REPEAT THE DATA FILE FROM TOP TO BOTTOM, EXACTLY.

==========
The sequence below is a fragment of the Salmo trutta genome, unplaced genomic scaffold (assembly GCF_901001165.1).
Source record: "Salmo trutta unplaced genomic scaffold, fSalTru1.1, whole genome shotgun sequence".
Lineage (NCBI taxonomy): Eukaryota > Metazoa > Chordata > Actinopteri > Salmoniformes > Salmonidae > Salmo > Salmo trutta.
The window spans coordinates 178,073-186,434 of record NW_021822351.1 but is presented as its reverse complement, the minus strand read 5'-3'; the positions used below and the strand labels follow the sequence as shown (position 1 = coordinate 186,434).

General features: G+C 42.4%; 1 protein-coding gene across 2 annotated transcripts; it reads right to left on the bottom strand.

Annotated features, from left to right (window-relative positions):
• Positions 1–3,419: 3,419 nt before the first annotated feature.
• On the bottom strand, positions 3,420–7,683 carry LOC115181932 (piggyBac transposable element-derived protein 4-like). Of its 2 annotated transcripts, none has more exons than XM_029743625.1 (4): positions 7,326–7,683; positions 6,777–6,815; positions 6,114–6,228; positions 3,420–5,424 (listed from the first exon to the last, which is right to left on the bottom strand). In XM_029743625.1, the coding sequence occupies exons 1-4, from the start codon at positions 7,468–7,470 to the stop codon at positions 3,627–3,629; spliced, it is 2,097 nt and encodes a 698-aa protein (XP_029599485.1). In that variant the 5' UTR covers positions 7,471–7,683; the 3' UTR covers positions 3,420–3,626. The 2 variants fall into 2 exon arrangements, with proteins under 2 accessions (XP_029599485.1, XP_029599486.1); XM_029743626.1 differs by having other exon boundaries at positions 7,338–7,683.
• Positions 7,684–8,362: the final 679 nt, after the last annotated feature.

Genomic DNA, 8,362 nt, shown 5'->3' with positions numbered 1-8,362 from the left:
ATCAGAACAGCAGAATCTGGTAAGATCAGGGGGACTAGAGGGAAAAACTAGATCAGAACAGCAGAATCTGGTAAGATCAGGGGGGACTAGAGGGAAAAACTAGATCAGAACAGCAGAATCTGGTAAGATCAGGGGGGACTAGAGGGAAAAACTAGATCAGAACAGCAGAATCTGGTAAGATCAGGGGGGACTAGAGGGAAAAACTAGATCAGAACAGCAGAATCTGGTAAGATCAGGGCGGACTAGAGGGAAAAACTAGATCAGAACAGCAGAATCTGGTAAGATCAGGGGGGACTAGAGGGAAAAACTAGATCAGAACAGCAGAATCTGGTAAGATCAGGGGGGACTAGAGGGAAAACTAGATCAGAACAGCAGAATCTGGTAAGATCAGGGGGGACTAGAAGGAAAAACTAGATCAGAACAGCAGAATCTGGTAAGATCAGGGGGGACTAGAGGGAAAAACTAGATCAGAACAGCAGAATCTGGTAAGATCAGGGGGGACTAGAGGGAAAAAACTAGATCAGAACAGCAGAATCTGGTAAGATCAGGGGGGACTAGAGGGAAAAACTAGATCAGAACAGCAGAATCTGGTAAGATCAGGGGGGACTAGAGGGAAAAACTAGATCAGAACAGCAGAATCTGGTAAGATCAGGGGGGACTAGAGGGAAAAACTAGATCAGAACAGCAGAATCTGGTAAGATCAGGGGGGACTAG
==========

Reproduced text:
The sequence below is a fragment of the Salmo trutta genome, unplaced genomic scaffold (assembly GCF_901001165.1).
Source record: "Salmo trutta unplaced genomic scaffold, fSalTru1.1, whole genome shotgun sequence".
Lineage (NCBI taxonomy): Eukaryota > Metazoa > Chordata > Actinopteri > Salmoniformes > Salmonidae > Salmo > Salmo trutta.
The window spans coordinates 178,073-186,434 of record NW_021822351.1 but is presented as its reverse complement, the minus strand read 5'-3'; the positions used below and the strand labels follow the sequence as shown (position 1 = coordinate 186,434).

General features: G+C 42.4%; 1 protein-coding gene across 2 annotated transcripts; it reads right to left on the bottom strand.

Annotated features, from left to right (window-relative positions):
• Positions 1–3,419: 3,419 nt before the first annotated feature.
• On the bottom strand, positions 3,420–7,683 carry LOC115181932 (piggyBac transposable element-derived protein 4-like). Of its 2 annotated transcripts, none has more exons than XM_029743625.1 (4): positions 7,326–7,683; positions 6,777–6,815; positions 6,114–6,228; positions 3,420–5,424 (listed from the first exon to the last, which is right to left on the bottom strand). In XM_029743625.1, the coding sequence occupies exons 1-4, from the start codon at positions 7,468–7,470 to the stop codon at positions 3,627–3,629; spliced, it is 2,097 nt and encodes a 698-aa protein (XP_029599485.1). In that variant the 5' UTR covers positions 7,471–7,683; the 3' UTR covers positions 3,420–3,626. The 2 variants fall into 2 exon arrangements, with proteins under 2 accessions (XP_029599485.1, XP_029599486.1); XM_029743626.1 differs by having other exon boundaries at positions 7,338–7,683.
• Positions 7,684–8,362: the final 679 nt, after the last annotated feature.

Genomic DNA, 8,362 nt, shown 5'->3' with positions numbered 1-8,362 from the left:
ATCAGAACAGCAGAATCTGGTAAGATCAGGGGGACTAGAGGGAAAAACTAGATCAGAACAGCAGAATCTGGTAAGATCAGGGGGGACTAGAGGGAAAAACTAGATCAGAACAGCAGAATCTGGTAAGATCAGGGGGGACTAGAGGGAAAAACTAGATCAGAACAGCAGAATCTGGTAAGATCAGGGGGGACTAGAGGGAAAAACTAGATCAGAACAGCAGAATCTGGTAAGATCAGGGCGGACTAGAGGGAAAAACTAGATCAGAACAGCAGAATCTGGTAAGATCAGGGGGGACTAGAGGGAAAAACTAGATCAGAACAGCAGAATCTGGTAAGATCAGGGGGGACTAGAGGGAAAACTAGATCAGAACAGCAGAATCTGGTAAGATCAGGGGGGACTAGAAGGAAAAACTAGATCAGAACAGCAGAATCTGGTAAGATCAGGGGGGACTAGAGGGAAAAACTAGATCAGAACAGCAGAATCTGGTAAGATCAGGGGGGACTAGAGGGAAAAAACTAGATCAGAACAGCAGAATCTGGTAAGATCAGGGGGGACTAGAGGGAAAAACTAGATCAGAACAGCAGAATCTGGTAAGATCAGGGGGGACTAGAGGGAAAAACTAGATCAGAACAGCAGAATCTGGTAAGATCAGGGGGGACTAGAGGGAAAAACTAGATCAGAACAGCAGAATCTGGTAAGATCAGGGGGGACTAG